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Thursday 1 January 2004 9.30pm
In response to Hilary's question in this thread:

Freeview is the marketing name for digital terrestrial television (ie digital TV received through a normal TV aerial).

You pay a one-off fee for a set-top box (these start from as little as 40 these days, but 60-100 is more normal) and get about 30 TV channels plus various radio stations - you can find the whole lineup at

The channels include the BBC digital services (BBC Three, BBC Four, BBC News 24, CBBC, CBeebies, BBC Parliament) as well as various commercial channels including ITV2, the ITV News Channel, Sky News and Sky Travel, as well as an assortment of shopping channels.

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Thursday 1 January 2004 9.55pm
But don't you still have to buy a TV licence?

Thursday 1 January 2004 9.58pm
Yes, of course.
Thursday 1 January 2004 10.57pm
James - thanks. Yes, of course I know I'll have to get a licence as well as a TV - my point was that I wasn't prepared to spend money on a licence just to watch East Enders & Big Brother.

It's all still quite a bit of extra money, but certainly worth thinking about - I didn't know you could get satellite this way. The wonders of modern science....
Thursday 1 January 2004 11.04pm
Just to be pedantic, this isn't "satellite".

Analogue terrestrial television is what most people use to get the five basic channels through an aerial.

Digital television comes in three flavours these days:

Digital satellite - this is most commonly in the form of a Sky Digital subscription, though many people are unaware that you do not need a subscription to watch many non-premium channels via satellite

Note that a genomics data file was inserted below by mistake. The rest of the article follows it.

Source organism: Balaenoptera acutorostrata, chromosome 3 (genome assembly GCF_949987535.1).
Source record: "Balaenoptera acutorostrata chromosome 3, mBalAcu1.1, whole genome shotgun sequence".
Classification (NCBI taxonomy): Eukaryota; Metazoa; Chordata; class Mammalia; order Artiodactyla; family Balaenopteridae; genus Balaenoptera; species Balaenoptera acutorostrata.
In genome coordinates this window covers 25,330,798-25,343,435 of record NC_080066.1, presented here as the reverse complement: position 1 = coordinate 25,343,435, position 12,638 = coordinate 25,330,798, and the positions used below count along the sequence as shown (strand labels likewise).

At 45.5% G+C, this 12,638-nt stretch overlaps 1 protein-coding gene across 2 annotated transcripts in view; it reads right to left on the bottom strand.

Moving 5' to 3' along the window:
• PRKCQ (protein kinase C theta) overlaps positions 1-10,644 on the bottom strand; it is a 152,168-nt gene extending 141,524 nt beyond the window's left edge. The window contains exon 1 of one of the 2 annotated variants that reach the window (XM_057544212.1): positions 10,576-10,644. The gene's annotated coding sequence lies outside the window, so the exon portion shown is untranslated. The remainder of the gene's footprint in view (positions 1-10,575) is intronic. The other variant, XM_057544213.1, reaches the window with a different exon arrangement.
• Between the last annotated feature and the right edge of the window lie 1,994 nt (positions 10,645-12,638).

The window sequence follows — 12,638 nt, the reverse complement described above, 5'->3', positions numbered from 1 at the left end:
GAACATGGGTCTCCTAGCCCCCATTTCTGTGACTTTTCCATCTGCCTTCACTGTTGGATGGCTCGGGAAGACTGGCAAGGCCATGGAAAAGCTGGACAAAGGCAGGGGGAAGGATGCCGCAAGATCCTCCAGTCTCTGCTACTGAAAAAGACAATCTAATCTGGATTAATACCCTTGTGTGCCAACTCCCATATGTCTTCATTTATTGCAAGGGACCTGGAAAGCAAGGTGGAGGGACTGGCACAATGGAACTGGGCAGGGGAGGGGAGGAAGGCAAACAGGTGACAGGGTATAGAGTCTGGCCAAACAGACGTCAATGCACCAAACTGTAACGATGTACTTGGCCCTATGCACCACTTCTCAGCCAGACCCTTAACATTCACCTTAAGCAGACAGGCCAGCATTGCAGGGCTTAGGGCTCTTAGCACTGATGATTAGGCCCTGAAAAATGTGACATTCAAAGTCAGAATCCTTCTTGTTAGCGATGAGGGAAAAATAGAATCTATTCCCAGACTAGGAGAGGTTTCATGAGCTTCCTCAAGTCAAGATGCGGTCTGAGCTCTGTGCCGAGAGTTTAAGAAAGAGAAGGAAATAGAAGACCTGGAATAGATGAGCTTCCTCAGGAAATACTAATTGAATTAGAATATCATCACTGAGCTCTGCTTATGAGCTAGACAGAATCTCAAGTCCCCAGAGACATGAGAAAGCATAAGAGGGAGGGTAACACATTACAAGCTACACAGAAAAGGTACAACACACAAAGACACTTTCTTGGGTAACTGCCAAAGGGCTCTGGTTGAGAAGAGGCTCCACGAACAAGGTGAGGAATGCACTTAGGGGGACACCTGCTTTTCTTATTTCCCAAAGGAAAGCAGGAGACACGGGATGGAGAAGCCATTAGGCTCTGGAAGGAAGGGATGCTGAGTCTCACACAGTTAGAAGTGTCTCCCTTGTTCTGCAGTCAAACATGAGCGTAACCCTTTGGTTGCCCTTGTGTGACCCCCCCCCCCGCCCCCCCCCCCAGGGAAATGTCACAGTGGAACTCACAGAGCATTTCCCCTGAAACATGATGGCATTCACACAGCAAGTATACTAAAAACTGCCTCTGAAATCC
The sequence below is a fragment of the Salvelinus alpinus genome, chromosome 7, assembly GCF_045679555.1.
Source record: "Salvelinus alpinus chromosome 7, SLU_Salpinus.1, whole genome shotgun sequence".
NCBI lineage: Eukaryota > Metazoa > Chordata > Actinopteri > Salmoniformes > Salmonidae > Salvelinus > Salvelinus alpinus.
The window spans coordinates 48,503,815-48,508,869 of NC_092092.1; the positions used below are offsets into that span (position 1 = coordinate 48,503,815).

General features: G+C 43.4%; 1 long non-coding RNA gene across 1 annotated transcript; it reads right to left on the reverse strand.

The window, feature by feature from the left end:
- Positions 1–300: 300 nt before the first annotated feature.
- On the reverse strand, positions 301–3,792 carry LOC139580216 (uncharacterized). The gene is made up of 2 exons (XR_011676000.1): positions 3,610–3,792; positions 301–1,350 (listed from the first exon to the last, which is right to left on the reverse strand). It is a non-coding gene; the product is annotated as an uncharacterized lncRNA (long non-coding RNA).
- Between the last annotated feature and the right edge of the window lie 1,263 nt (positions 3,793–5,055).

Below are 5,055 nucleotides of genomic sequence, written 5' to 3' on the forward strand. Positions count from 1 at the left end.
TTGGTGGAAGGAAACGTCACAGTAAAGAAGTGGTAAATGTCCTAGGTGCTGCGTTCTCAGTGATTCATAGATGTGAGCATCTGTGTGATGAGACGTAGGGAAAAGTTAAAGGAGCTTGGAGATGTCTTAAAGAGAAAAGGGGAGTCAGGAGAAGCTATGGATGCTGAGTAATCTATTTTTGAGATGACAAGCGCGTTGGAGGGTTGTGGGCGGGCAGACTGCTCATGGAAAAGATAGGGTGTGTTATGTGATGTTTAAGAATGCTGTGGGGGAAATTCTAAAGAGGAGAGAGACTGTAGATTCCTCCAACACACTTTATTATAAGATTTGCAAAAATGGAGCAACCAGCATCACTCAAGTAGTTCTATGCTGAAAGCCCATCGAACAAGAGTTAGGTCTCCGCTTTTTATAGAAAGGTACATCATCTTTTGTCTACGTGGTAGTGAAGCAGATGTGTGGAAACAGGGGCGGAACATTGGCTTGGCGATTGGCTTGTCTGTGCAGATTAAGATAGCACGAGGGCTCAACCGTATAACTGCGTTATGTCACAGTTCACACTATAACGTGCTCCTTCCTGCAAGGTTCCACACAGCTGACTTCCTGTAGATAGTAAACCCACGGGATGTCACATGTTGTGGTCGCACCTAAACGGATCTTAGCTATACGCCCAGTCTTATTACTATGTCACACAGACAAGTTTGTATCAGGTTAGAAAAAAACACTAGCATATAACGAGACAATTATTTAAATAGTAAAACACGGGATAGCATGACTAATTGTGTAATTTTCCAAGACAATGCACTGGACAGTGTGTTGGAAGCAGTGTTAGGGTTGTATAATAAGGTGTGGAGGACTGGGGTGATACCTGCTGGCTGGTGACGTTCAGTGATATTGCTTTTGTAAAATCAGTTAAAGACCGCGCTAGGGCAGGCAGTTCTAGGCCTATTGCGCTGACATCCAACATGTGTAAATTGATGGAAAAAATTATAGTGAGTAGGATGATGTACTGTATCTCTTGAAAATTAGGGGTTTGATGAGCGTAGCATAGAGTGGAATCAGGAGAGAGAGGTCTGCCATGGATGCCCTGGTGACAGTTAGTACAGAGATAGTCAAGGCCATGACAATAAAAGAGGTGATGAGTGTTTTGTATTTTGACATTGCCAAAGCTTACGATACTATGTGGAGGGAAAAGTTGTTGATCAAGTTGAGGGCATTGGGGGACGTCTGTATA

Digital terrestrial (aka Freeview) - this is digital TV through a traditional aerial. No recurring payments, no contract - you just buy the set-top box and plug it in. Smaller selection of channels than satellite, but ideal for those who can't or won't have a satellite dish installed, and want access to the BBC digital channels they are already paying for via the licence fee.

Digital cable - this of course is dependent on your street being cabled, and needs a subscription to a cable company.

There is also analogue cable (much of SE1 has this) and analogue satellite, but I won't go into those.
Friday 2 January 2004 2.09pm
You can now buy televisions which have integrated digital as well, so you get all the freeview channels without the need for an extra bit of kit.
Friday 2 January 2004 7.12pm
James - OK, thanks, whatever. As I said, I know nothing about it, and the more I find out, the more confusing it seems to be. However, if I can get a telly with the thing already in it, like computers with modems, then that would seem the ideal answer.

TLMJJ - are they much more expensive? - thanks

I have a horrid feeling, though, that this might all be no good to me anyway, I'm not attached to the aerial in my block - yet more expense. Oh well, back to the drawing board. I'm sure that this info will be useful to other people in any case.
Friday 2 January 2004 7.20pm
Yes, integrated digital televisions (IDTVs) do tend to be more expensive.

In most cases it's definitely cheaper to buy the TV and a box separately.

I don't think you can get a basic 14" portable TV with a built-in digital tuner, for instance. The cheapest IDTV on the Argos website is 369.99!
Saturday 3 January 2004 8.08pm
I had a look down the Walworth Rd today & the cheapest box (Woolies at the Elephant) seems to be 60. Most are about 100. Any advice from anyone about whether cheapest is just as good, or if it's worth spending more? Many thanks for help
Sunday 4 January 2004 9.48am
I think they were cheaper in Makro. I have a card and happy to take you along, if and when you have figured out your ariel problem.

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